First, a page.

May 01 2004

Rhubarb

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Rhubarb
This vegetable, served as fruit pudding, turning up in a variety of terrible guises for years and years in guest houses and school dinners across the country, has led me on a quite remarkable route. As I tried to trace a little of our culinary connection to it, rhubarb has taken me back through time unbelievably to where I began this entry, that is Iraq. When the capital of the Arab world moved from Damascus to Baghdad in A.D.763, the Round City, Abode of Peace, situated in the central point of the Middle East between the Euphrates and the Tigress, became the centre of trade with the East. Traders headed East from Baghdad for all manor of goods; honey, quince, saffron, salt, pomegranates, quail. Earliest records of Rhubarb describe how it was brought back from China together with cinnamon. Rheum officialis was extremely important in ancient medicine.

It was a long time before the culinary use of rhubarb became wide spread. Around about 1777 an apothecary from Banbury cultivated Rheum Rhaponticum from seed brought from Russia in 1762. He produced “ a drug of excellent quality” which was sold as the genuine rhubarb “by men dressed up as Turks”! And more years passed until the 19th Century when rhubarb entered our diet. Elisa Acton tells us how to make a compote of rhubarb, a Curates pudding and gives some ather strict instructions on the correct manner to make a rhubarb meringue. “Common cooks sometimes fail entirely in very light preparations from not understanding this extremely easy process……..”

Our dessert rhubarb, rheum cultorum is derived from Chinese rhubarb but milder. The only time I think it is worth using is when it is young and tender. I allow mine to grow up through an old terracotta drain pipe forcing long tender pale pink stems. I pick it all while it’s young and freeze it for use through the summer. The later tough stems are strong tasting and stringy but the flowers are majestic and a wonderfully decorative addition to the vegetable garden. It is as well to mention that the leaves of rhubarb are poisonous and contain oxalic acid so stick to the stems!

Jane Grigson in her wonderful Fruit Book struggles with nanny’s “good for you Rhubarb” puddings, thick clods of Birds custard, pies thickened with flour to take up the juice and other horrors of childhood! Having said that, she lists many quite delicious recipes! My favourite rhubarb quote from her book is for Spring Soup from Mrs Lowinsky’s menu to impress the publisher. Mrs Lowinsky’s two books “Lovely Food” and “More Lovely Food” were published in 1931 and 1935. Her advice to readers also wishing to be published is as follows: “Dinner to impress your publisher and make him offer ridiculous sums for the privilege of printing your next book. Try to keep off the controversial subjects such as politics, sex, or religion but let him see that he can still shock you. Attend to the wine.” Marvellous.

For her influential Spring Soup you will need an amazing 48 sticks of rhubarb, onions carrot, chopped ham, butter, chicken stock, breadcrumbs ,salt, pepper, sugar and fried croutons to garnish. Proceed in the usual way for soup. See recipes in Paint, Pigs, Primroses… and Soup.

Nathalie Hambro (Particular Delights) suggests Rhubarb Salad with mint. Marinade the young chopped stems in brown sugar for an hour then toss in a vinaigrette dressing with plenty of fresh mint and a scattering of Rosemary flowers.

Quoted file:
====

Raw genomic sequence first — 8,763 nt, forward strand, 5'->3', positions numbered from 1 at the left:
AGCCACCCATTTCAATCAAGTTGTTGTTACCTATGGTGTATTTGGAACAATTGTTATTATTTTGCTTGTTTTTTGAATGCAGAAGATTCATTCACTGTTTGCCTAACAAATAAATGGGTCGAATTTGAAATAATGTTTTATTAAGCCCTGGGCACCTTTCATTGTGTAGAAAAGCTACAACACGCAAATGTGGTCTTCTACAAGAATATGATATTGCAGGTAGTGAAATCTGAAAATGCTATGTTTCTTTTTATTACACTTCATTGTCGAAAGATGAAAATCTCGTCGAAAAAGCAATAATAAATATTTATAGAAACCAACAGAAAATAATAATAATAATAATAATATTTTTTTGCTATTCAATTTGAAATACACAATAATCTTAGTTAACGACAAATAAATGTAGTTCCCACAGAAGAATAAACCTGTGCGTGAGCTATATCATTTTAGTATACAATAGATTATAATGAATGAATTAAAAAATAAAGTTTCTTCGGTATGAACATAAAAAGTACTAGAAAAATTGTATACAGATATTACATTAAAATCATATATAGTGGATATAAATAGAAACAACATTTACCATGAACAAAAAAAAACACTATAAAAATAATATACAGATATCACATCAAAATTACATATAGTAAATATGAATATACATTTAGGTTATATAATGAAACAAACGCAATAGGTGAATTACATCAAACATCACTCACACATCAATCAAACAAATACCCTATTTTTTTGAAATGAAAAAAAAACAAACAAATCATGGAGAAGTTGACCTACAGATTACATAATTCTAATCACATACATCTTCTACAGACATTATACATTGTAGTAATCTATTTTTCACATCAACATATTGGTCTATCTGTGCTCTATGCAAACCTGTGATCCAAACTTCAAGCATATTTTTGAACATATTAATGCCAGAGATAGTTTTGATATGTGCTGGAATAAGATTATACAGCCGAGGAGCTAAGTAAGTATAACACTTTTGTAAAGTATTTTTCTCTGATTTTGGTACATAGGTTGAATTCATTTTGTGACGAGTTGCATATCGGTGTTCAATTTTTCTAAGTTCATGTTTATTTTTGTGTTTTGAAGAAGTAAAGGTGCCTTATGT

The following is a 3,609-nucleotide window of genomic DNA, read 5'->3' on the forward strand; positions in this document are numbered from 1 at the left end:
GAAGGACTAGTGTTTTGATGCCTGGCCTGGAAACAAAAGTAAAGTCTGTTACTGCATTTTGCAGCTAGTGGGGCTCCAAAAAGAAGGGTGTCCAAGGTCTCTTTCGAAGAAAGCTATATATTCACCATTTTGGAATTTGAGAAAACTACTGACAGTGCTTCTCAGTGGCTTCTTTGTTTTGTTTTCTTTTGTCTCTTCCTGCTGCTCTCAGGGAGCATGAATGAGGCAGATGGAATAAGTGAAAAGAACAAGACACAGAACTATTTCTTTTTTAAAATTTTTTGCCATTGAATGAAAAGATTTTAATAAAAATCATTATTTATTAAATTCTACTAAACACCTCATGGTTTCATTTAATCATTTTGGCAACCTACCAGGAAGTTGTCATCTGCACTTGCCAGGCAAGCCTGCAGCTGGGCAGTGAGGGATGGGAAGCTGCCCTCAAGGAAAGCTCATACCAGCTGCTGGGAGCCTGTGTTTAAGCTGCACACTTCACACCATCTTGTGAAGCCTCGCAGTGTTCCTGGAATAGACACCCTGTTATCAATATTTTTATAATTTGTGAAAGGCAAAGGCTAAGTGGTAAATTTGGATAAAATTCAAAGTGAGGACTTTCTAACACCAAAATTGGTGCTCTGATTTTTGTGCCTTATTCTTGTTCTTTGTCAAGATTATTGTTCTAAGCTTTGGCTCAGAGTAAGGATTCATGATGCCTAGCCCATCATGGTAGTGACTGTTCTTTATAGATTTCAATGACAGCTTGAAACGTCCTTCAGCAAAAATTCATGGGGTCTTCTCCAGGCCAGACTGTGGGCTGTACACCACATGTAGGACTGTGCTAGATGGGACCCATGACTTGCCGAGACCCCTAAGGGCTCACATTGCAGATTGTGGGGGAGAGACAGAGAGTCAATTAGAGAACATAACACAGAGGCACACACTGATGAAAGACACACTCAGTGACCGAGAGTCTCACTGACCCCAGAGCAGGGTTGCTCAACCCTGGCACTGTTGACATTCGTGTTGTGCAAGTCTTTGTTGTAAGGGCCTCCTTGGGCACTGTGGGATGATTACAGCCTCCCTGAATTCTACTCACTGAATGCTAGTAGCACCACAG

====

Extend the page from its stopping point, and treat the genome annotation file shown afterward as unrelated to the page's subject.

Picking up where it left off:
A light simple Rhubarb Fool is hard to beat on a mild Spring evening. Just poach young stems in a little orange juice and sugar. Allow to cool and fold in whipped cream. Serve chilled in individual glass pots.

Rhubarb Flan. Make a sweet pastry base with a pate sucre*, fill it with pouched rhubarb and cover with a lemon cream filling. Take 2 egg yolks, 2oz/50g caster sugar, 3 fl oz/70ml double cream and the zest of ½ a lemon. Place the sugar and eggs in a bowl over a pan of gently boiling water and whisk till thick and double in volume. Allow to cool. Mix in the cream and lemon zest and cover the rhubarb in the pastry case with the mixture. Bake for 20-25 minutes at 190c , 375F or Gas 5. Remove from the oven and sprinkle with icing sugar. Serve warm or cold.

*Pate Sucre used to be made by hand on a marble slab gradually drawing the ingredients together. Now we have food processors!

Whizz 200g plain flour, 100g soft butter, 75g caster sugar and three egg yolks in the processor, wrap in cling film and chill for at least and hour before using. It is hard to roll out so it may be easier to dip you knuckles in icing sugar and press it carefully into a loose bottomed flan ring. Chill again.

Enjoy you rhubarb, remember the ancient trade routes and as you eat pray to your god for peace in Iraq and the world.

One response so far

One Response to “Rhubarb”

  1. Henry Dimblebyon 04 May 2004 at 10:44 pm

    Glad to hear things there roaring away. In my garden, sad to say, it was the bindweed, which overtook half the garden up to the knee.

    I spent the weekend digging it out – benefit is it took a surface layer of detritis and stones with it leaving beautiful soil.

    Now about to play catch up and plant tomatoes. What types give best quality and yeild do you think?

    BTW am experimenting with Fructose jam – will let you know how it goes. Plus: cooked a rib of beef yesterday for 10 hours at 65 degrees C. Took it out when internal temp was 56 degrees c. Amazing results: rare – beautiful pink all the way through and butter-like.

    See you soon,

    H

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